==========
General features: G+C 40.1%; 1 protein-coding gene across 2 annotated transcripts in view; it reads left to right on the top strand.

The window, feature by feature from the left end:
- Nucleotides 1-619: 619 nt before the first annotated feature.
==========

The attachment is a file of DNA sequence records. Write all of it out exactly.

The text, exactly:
General features: G+C 40.1%; 1 protein-coding gene across 2 annotated transcripts in view; it reads left to right on the top strand.

The window, feature by feature from the left end:
- Nucleotides 1-619: 619 nt before the first annotated feature.